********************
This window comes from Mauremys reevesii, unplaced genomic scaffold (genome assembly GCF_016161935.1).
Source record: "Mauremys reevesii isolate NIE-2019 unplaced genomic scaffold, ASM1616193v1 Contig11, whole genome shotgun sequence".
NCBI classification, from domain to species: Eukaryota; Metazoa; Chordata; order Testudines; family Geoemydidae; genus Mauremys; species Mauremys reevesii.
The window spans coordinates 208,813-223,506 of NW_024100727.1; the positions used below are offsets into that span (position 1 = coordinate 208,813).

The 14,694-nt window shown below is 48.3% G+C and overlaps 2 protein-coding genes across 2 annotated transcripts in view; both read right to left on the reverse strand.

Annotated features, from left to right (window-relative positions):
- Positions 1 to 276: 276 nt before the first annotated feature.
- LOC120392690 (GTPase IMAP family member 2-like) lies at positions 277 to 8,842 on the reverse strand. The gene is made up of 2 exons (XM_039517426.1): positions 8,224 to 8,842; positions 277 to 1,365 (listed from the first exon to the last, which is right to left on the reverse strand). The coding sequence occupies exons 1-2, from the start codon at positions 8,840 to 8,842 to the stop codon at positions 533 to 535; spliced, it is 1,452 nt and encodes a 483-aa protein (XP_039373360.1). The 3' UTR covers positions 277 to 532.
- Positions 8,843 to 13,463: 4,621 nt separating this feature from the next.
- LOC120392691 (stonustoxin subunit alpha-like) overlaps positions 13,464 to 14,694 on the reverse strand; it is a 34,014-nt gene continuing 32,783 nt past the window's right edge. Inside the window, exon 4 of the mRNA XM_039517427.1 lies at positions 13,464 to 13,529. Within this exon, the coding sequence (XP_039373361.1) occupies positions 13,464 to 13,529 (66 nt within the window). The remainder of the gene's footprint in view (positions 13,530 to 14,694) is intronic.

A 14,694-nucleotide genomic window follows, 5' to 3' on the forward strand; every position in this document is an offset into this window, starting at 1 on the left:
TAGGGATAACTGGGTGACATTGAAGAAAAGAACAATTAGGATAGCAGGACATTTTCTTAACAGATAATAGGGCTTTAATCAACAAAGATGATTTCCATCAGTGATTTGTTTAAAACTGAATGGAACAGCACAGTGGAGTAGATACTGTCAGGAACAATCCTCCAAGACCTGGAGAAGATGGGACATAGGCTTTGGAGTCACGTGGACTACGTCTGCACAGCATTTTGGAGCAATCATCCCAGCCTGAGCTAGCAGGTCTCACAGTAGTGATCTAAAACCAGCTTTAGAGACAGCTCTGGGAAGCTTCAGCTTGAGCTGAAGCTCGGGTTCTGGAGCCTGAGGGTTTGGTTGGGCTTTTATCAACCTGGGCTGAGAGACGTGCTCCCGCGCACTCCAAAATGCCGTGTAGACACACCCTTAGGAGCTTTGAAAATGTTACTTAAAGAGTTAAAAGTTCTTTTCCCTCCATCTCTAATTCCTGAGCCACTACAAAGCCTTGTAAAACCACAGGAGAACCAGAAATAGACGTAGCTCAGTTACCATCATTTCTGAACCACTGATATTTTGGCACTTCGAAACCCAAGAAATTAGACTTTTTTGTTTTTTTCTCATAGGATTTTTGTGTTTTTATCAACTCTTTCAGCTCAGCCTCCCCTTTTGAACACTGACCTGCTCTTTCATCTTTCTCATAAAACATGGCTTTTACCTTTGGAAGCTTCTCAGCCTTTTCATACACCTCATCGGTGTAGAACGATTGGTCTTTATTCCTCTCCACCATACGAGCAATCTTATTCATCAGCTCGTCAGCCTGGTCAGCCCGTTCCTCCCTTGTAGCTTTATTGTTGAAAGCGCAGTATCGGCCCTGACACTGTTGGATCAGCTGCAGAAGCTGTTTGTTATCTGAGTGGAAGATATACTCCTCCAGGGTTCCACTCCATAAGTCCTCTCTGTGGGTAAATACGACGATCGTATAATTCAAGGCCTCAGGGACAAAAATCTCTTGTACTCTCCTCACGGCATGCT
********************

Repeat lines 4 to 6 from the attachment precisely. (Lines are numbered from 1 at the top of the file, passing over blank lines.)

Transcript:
The window spans coordinates 208,813-223,506 of NW_024100727.1; the positions used below are offsets into that span (position 1 = coordinate 208,813).

The 14,694-nt window shown below is 48.3% G+C and overlaps 2 protein-coding genes across 2 annotated transcripts in view; both read right to left on the reverse strand.

Annotated features, from left to right (window-relative positions):